Van Persie's strike was quickly followed by a second from Diaby, after great work down the right by Eboue and Rosicky. And how great it is to have the latter back. Because he's not a regular scorer it can be easy to ignore him but he really does oil the gears of the team very well and I think we've looked more fluid from the minute he returned. I believe he played twice for the czechs during the international break aswell, so that can only bode well for his contract prospects. Let's be cautious though, we all know his history...

In any case, after that it should have been plain sailing. But Arsenal wouldn't be Arsenal without a soft goal conceded. In one of the few instances he was called upon, Mannone dropped a cross under a slight bit of pressure and Bowyer smashed it in. This happened not long before half time, and it wasn't til the last few minutes that Arshavin put the game to bed with an Henryesque finish on the break. Admittedly, Bimingham didn't threaten to equalise too often, but it's worrying that we made such hard work of them. Then again, the first game after the international break doesn't often see a vintage attacking performance, so we can be pleased with the three points.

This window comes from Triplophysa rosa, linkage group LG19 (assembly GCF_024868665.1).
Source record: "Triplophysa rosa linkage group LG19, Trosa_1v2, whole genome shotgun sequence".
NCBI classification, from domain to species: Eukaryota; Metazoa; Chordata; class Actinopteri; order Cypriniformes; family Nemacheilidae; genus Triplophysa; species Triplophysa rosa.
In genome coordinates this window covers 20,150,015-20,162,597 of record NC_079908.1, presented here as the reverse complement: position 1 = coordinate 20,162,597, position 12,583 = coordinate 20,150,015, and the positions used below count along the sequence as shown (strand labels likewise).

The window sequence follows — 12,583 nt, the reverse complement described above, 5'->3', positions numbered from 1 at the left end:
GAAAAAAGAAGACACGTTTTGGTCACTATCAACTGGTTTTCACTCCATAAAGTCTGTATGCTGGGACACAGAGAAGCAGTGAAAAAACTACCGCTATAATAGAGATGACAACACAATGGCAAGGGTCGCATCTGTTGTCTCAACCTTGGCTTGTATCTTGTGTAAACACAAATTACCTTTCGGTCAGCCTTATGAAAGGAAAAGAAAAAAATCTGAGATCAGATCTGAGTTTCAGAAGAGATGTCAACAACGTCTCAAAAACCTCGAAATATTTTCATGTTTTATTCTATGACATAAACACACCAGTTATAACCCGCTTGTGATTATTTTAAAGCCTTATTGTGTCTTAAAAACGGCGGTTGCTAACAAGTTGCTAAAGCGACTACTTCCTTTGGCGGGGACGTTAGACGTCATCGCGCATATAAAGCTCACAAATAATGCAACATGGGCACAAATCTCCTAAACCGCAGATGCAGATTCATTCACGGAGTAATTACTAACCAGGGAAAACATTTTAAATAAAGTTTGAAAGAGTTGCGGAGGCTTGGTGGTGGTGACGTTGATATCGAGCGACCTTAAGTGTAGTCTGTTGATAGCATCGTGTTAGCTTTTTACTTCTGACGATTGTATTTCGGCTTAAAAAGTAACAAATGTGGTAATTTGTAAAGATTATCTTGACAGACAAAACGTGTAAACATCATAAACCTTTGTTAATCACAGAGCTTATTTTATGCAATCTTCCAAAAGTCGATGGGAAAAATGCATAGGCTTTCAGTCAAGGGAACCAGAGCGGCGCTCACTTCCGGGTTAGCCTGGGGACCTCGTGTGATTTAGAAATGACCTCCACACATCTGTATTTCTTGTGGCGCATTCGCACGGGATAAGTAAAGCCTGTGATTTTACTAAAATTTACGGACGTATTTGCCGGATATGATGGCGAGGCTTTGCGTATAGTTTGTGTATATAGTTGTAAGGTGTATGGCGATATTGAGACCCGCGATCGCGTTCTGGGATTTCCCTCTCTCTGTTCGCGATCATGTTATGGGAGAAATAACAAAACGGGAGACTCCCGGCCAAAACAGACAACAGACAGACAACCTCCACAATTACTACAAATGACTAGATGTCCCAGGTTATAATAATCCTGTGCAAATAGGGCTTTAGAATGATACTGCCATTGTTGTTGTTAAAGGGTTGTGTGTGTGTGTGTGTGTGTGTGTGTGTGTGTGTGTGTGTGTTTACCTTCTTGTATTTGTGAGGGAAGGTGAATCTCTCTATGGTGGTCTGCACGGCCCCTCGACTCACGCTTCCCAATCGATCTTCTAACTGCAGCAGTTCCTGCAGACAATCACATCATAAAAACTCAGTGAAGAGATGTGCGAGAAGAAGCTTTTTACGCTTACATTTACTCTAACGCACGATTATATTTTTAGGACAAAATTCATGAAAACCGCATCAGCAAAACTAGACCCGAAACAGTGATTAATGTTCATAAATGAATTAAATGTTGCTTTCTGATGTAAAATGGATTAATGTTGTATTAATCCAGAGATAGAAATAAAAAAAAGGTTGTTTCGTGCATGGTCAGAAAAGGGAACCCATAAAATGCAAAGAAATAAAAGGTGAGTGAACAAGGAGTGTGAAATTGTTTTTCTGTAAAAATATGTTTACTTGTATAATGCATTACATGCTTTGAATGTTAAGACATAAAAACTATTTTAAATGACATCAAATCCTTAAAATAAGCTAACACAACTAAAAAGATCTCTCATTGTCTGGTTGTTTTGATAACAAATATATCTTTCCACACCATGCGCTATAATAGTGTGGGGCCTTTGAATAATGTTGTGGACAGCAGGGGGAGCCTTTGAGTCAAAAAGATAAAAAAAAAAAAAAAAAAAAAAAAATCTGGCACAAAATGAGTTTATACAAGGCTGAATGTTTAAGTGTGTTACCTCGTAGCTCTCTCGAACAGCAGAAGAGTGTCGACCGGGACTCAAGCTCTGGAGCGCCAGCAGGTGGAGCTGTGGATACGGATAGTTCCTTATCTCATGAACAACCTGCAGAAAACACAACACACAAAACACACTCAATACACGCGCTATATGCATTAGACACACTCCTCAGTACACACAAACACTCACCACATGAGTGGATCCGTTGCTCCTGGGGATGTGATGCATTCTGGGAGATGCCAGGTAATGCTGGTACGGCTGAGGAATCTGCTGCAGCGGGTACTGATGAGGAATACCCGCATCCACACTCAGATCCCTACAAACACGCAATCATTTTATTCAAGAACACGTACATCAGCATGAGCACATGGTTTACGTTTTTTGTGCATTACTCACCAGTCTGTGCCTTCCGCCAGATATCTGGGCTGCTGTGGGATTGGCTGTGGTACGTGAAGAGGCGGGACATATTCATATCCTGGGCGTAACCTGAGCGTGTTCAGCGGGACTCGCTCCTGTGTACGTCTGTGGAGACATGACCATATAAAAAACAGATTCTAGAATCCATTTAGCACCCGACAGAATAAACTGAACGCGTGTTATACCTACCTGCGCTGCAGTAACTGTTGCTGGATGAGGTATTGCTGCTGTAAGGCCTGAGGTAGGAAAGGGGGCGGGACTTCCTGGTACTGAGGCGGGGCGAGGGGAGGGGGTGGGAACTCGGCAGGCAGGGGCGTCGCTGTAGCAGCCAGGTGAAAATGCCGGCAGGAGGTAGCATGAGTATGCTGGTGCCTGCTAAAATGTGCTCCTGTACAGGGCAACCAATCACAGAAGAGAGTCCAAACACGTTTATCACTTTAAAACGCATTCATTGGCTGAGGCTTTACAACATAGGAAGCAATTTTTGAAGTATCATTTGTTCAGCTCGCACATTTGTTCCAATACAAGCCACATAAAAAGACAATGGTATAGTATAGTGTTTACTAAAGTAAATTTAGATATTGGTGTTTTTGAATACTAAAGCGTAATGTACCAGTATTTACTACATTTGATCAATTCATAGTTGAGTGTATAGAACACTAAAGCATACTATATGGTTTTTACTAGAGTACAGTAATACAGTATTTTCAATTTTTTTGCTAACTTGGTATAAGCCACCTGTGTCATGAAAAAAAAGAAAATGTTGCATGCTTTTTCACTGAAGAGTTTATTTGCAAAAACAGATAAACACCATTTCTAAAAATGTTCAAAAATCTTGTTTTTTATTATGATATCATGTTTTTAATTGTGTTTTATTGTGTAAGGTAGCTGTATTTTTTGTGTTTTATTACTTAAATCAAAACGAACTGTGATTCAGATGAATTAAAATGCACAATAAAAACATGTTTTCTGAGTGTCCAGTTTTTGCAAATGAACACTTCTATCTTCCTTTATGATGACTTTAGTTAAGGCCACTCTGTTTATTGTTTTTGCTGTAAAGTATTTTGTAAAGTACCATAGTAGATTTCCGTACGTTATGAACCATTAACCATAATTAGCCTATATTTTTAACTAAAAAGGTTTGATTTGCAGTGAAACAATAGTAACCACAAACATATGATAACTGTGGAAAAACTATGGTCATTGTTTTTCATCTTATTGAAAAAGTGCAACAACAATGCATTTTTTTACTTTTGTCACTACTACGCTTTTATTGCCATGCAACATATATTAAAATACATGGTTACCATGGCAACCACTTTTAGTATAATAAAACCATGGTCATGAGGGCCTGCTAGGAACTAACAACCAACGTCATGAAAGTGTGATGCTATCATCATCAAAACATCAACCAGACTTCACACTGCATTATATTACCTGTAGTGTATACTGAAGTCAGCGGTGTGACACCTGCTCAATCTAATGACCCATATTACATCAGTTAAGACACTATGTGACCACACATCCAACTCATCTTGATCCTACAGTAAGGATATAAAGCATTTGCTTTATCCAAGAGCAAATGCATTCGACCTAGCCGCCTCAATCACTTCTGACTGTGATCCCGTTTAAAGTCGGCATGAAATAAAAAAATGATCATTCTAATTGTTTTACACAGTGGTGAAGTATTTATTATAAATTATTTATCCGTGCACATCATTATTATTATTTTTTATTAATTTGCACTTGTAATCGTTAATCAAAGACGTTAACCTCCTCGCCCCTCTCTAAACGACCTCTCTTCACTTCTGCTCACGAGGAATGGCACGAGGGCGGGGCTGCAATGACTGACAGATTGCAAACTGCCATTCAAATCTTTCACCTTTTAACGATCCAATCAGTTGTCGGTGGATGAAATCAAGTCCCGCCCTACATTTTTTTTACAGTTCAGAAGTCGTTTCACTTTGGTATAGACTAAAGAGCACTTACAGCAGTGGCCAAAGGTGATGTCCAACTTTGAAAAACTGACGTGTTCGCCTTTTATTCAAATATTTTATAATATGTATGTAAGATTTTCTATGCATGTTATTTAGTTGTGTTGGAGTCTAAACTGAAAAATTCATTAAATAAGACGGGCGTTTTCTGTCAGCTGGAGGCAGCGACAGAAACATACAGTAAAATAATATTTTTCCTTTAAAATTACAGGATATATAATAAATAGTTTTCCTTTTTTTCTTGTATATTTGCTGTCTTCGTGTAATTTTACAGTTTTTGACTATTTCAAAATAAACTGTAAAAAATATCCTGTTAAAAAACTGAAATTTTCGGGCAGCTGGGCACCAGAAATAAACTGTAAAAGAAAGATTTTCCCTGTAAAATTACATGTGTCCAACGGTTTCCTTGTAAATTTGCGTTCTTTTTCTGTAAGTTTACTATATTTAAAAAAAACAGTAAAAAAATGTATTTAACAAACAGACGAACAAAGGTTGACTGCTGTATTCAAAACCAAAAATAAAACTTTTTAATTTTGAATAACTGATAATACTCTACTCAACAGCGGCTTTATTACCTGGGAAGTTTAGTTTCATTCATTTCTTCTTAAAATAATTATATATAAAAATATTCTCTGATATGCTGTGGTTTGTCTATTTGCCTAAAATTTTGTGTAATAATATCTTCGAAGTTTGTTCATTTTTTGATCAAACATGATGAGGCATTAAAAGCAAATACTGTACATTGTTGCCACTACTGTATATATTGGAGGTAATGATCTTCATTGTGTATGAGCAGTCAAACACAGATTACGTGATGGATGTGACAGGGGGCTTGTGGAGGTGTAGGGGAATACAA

The main worries are the aforementioned goalkeeping dilemma, and the equally ever-running injury crisis. The brittle Walcott was predictably crocked after a (legitimate) clattering from Ridgewell, and replaced by Arshavin. From what Wenger said, he's out of the AZ game, and you get the feeling it could be a few more. Also with Eduardo and Bendtner out of the squad, Robin Van Persie was in the unfamiliar position of being the only FIT striker. I said at the start of the season that while our attacking options are plenty in the sense of having plenty of ATTAcKERS, we don't have enough FORWARDS. Two injury-prone strikers, and Bendtner who seems to be getting into the Arsenal spirit of being oft-crocked, is not enough. I've never seen Vela or Walcott play as the spearhead so Wenger naming them as options was disingenuous, a bit disrespectful towards supporters he's developed a bit of a habit of talking down to. So now we're in the position of praying that RVP's glass legs hold up.

Saturday, October 10, 2009

Short Digression

come on you boys in green

Monday, October 5, 2009

The King Stay The King: cesc masterclass

Arsenal 6-2 Blackburn

You come at the King, you best not miss, in the words of the great Omar Little. A few people, including myself, have had a pop at Fabregas lately, and his performance against Blackburn on Saturday was an imperious two-fingered salute to those unworthy plebs.

In attack, it was a wonderful team performance but Fabregas was at the heart of almost everything. He was directly involved in the first five goals, with four assists as well as a fine left-footed strike, and not on the pitch for Bendtner's sixth.